Matching Items (3)

150207-Thumbnail Image.png

Genetic influences on the dynamics of pain and affect in fibromyalgia

Description

Fibromyalgia (FM) is a chronic musculoskeletal disorder characterized by widespread pain, fatigue, and a variety of other comorbid physiological and psychological characteristics, including a deficit of positive affect. Recently, the

Fibromyalgia (FM) is a chronic musculoskeletal disorder characterized by widespread pain, fatigue, and a variety of other comorbid physiological and psychological characteristics, including a deficit of positive affect. Recently, the focus of research on the pathophysiology of FM has considered the role of a number of genomic variants. In the current manuscript, case-control analyses did not support the hypothesis that FM patients would differ from other chronic pain groups in catechol-O-methyltransferase (COMT) and mu-opioid receptor (OPRM1) genotype. However, evidence is provided in support of the hypothesis that functional single nucleotide polymorphisms on the COMT and OPRM1 genes would be associated with risk and resilience, respectively, in a dual processing model of pain-related positive affective regulation in FM. Forty-six female patients with a physician-confirmed diagnosis of FM completed an electronic diary that included once-daily assessments of positive affect and soft tissue pain. Multilevel modeling yielded a significant gene X environment interaction, such that individuals with met/met genotype on COMT experienced a greater decline in positive affect as daily pain increased than did either val/met or val/val individuals. A gene X environment interaction for OPRM1 also emerged, indicating that individuals with at least one asp allele were more resilient to elevations in daily pain than those homozygous for the asn allele. In sum, the findings offer researchers ample reason to further investigate the contribution of the catecholamine and opioid systems, and their associated genomic variants, to the still poorly understood experience of FM.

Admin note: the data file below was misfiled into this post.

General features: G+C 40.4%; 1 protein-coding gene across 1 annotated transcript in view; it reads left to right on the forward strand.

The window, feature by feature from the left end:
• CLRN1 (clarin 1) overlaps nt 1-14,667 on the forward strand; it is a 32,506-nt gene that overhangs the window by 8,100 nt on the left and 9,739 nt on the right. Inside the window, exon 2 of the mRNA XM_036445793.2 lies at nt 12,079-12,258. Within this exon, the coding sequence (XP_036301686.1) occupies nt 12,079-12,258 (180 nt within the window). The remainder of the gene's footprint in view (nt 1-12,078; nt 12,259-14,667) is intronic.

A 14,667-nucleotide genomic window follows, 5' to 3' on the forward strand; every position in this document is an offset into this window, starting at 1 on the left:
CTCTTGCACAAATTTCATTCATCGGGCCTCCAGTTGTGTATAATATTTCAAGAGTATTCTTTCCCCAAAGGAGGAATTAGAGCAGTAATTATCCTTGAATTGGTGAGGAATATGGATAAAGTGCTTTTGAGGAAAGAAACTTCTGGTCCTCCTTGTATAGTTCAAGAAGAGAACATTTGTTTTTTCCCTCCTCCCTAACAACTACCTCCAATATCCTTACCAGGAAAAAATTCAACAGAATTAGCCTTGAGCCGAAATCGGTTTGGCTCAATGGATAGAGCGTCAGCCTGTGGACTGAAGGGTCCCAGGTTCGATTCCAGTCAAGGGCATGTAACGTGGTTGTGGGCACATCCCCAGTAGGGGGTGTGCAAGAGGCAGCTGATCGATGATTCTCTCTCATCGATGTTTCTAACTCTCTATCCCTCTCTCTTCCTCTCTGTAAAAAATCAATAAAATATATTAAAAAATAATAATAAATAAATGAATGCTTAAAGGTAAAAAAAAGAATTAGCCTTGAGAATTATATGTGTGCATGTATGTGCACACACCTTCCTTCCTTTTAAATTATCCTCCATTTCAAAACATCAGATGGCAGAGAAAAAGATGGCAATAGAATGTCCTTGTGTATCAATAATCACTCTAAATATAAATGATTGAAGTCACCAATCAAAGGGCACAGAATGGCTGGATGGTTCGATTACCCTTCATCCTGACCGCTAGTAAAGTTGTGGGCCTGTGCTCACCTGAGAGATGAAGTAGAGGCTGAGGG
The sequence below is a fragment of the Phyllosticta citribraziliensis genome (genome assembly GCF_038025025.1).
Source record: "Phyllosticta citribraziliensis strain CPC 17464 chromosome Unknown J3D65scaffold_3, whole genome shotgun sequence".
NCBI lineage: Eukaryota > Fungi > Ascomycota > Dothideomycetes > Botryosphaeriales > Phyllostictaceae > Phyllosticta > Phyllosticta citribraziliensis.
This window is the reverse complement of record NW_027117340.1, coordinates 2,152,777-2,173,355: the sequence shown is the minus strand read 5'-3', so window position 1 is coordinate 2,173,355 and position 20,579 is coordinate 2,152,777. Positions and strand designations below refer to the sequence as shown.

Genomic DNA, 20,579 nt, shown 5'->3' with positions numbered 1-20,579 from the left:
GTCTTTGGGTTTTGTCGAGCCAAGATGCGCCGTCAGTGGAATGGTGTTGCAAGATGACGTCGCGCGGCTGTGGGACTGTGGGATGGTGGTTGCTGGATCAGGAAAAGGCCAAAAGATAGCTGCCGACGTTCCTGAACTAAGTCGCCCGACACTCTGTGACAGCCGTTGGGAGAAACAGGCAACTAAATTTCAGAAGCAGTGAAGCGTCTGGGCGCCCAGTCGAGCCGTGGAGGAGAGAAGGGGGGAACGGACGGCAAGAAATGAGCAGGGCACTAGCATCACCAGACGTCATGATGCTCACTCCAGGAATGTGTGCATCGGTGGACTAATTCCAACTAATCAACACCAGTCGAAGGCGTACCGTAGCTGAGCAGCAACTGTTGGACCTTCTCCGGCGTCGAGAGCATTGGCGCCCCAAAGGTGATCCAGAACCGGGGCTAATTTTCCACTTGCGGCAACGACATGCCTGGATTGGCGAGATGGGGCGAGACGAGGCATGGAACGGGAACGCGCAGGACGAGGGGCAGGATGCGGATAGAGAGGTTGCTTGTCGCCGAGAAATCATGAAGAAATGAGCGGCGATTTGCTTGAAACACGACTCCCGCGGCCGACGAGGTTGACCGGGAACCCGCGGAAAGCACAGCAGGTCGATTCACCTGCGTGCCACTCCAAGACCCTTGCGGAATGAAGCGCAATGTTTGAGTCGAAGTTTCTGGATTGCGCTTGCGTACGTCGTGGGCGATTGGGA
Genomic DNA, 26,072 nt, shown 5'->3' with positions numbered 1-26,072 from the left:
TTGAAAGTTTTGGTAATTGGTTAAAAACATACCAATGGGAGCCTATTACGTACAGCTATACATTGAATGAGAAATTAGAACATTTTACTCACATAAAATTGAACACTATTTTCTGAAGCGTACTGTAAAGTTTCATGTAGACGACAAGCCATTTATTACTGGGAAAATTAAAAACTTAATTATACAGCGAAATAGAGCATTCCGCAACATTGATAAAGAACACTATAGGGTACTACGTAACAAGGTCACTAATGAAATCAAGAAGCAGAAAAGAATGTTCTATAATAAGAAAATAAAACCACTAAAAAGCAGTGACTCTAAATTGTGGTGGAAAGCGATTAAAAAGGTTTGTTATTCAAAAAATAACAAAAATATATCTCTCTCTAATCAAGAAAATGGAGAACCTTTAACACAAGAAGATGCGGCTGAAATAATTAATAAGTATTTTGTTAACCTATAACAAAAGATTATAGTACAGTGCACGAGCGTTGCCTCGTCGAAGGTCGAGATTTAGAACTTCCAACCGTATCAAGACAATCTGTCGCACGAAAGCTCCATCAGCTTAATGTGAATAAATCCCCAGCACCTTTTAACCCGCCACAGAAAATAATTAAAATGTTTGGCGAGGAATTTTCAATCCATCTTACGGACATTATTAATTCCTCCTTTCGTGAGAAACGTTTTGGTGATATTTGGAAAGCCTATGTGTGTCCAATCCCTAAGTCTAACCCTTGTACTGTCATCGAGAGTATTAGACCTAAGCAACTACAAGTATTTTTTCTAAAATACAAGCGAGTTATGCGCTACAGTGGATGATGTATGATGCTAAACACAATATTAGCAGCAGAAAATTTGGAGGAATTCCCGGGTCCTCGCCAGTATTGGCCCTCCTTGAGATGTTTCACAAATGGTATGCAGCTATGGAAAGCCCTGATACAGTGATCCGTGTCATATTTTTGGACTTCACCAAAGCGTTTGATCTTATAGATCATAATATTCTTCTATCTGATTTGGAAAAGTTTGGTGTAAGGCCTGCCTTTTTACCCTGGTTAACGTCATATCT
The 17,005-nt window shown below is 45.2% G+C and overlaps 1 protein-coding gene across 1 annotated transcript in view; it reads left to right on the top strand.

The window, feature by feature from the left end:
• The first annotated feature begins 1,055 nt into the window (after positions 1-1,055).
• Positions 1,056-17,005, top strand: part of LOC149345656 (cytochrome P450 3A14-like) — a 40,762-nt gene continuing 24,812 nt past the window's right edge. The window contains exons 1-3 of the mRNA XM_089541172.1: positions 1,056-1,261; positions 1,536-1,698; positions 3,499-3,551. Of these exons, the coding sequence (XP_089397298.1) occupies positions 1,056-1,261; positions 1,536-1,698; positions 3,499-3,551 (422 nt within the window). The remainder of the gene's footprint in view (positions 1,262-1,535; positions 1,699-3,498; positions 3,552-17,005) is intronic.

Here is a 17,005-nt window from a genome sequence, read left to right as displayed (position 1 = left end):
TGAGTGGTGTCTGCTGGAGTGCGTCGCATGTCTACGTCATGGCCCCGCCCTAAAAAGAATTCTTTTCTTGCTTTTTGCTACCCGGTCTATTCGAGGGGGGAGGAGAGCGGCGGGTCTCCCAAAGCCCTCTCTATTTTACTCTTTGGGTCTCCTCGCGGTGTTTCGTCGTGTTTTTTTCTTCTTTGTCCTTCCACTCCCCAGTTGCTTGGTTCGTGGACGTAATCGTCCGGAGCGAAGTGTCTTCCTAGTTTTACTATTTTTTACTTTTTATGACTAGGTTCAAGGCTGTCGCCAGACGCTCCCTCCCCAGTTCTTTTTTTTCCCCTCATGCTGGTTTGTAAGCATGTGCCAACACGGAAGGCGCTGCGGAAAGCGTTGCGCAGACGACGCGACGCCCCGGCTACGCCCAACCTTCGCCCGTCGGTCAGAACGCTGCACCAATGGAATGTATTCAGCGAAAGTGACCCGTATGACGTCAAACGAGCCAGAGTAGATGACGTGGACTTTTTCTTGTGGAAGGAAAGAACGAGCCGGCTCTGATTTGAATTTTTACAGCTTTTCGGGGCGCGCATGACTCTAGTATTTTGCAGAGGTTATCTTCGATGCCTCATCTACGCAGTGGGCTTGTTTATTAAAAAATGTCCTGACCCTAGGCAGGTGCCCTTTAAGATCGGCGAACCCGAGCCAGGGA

Contributors

Agent

Created

Date Created
  • 2011

154045-Thumbnail Image.png

The role of adult attachment anxiety in the relation between cognitions and daily pain in Fibromyalgia patients

Description

An abundance of data has established the links between both pain-related cognitions and relationship attachment qualities in the experience of pain, including long-term functional health in chronic pain patients.